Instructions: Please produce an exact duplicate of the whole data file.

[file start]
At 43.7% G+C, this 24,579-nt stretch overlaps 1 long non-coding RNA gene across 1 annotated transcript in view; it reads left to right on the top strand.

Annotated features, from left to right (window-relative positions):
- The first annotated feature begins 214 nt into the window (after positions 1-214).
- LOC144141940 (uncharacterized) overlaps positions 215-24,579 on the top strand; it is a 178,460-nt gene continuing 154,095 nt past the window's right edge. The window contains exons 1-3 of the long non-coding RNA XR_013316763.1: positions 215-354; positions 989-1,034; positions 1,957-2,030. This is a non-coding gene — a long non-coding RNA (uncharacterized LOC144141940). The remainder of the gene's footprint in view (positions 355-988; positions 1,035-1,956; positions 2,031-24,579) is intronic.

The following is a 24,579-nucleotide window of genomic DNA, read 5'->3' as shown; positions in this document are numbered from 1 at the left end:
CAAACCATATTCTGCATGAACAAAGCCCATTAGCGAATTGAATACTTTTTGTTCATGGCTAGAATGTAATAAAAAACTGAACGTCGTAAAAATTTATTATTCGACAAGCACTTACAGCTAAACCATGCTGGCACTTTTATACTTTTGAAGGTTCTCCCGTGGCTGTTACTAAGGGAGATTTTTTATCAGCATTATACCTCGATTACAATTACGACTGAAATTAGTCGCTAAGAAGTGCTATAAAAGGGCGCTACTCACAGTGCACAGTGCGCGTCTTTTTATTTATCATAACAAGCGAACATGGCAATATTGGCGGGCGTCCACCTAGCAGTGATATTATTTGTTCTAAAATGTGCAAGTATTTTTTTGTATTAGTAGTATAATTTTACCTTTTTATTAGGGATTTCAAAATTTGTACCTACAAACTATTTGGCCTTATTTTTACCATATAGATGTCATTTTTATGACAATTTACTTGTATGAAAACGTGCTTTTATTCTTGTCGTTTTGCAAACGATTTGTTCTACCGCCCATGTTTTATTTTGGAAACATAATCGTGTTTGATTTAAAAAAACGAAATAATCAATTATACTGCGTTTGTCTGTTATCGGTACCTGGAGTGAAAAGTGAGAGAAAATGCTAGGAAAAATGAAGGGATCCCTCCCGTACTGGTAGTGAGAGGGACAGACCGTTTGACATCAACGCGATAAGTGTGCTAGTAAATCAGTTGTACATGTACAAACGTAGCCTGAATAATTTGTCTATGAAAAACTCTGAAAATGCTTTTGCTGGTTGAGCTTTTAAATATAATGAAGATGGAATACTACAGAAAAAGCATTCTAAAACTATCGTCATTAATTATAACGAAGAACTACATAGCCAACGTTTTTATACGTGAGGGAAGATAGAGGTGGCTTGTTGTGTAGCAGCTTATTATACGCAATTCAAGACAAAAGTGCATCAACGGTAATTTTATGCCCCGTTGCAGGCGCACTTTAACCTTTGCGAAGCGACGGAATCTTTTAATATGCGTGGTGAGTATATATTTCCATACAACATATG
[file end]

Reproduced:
At 43.7% G+C, this 24,579-nt stretch overlaps 1 long non-coding RNA gene across 1 annotated transcript in view; it reads left to right on the top strand.

Annotated features, from left to right (window-relative positions):
- The first annotated feature begins 214 nt into the window (after positions 1-214).
- LOC144141940 (uncharacterized) overlaps positions 215-24,579 on the top strand; it is a 178,460-nt gene continuing 154,095 nt past the window's right edge. The window contains exons 1-3 of the long non-coding RNA XR_013316763.1: positions 215-354; positions 989-1,034; positions 1,957-2,030. This is a non-coding gene — a long non-coding RNA (uncharacterized LOC144141940). The remainder of the gene's footprint in view (positions 355-988; positions 1,035-1,956; positions 2,031-24,579) is intronic.

The following is a 24,579-nucleotide window of genomic DNA, read 5'->3' as shown; positions in this document are numbered from 1 at the left end:
CAAACCATATTCTGCATGAACAAAGCCCATTAGCGAATTGAATACTTTTTGTTCATGGCTAGAATGTAATAAAAAACTGAACGTCGTAAAAATTTATTATTCGACAAGCACTTACAGCTAAACCATGCTGGCACTTTTATACTTTTGAAGGTTCTCCCGTGGCTGTTACTAAGGGAGATTTTTTATCAGCATTATACCTCGATTACAATTACGACTGAAATTAGTCGCTAAGAAGTGCTATAAAAGGGCGCTACTCACAGTGCACAGTGCGCGTCTTTTTATTTATCATAACAAGCGAACATGGCAATATTGGCGGGCGTCCACCTAGCAGTGATATTATTTGTTCTAAAATGTGCAAGTATTTTTTTGTATTAGTAGTATAATTTTACCTTTTTATTAGGGATTTCAAAATTTGTACCTACAAACTATTTGGCCTTATTTTTACCATATAGATGTCATTTTTATGACAATTTACTTGTATGAAAACGTGCTTTTATTCTTGTCGTTTTGCAAACGATTTGTTCTACCGCCCATGTTTTATTTTGGAAACATAATCGTGTTTGATTTAAAAAAACGAAATAATCAATTATACTGCGTTTGTCTGTTATCGGTACCTGGAGTGAAAAGTGAGAGAAAATGCTAGGAAAAATGAAGGGATCCCTCCCGTACTGGTAGTGAGAGGGACAGACCGTTTGACATCAACGCGATAAGTGTGCTAGTAAATCAGTTGTACATGTACAAACGTAGCCTGAATAATTTGTCTATGAAAAACTCTGAAAATGCTTTTGCTGGTTGAGCTTTTAAATATAATGAAGATGGAATACTACAGAAAAAGCATTCTAAAACTATCGTCATTAATTATAACGAAGAACTACATAGCCAACGTTTTTATACGTGAGGGAAGATAGAGGTGGCTTGTTGTGTAGCAGCTTATTATACGCAATTCAAGACAAAAGTGCATCAACGGTAATTTTATGCCCCGTTGCAGGCGCACTTTAACCTTTGCGAAGCGACGGAATCTTTTAATATGCGTGGTGAGTATATATTTCCATACAACATATG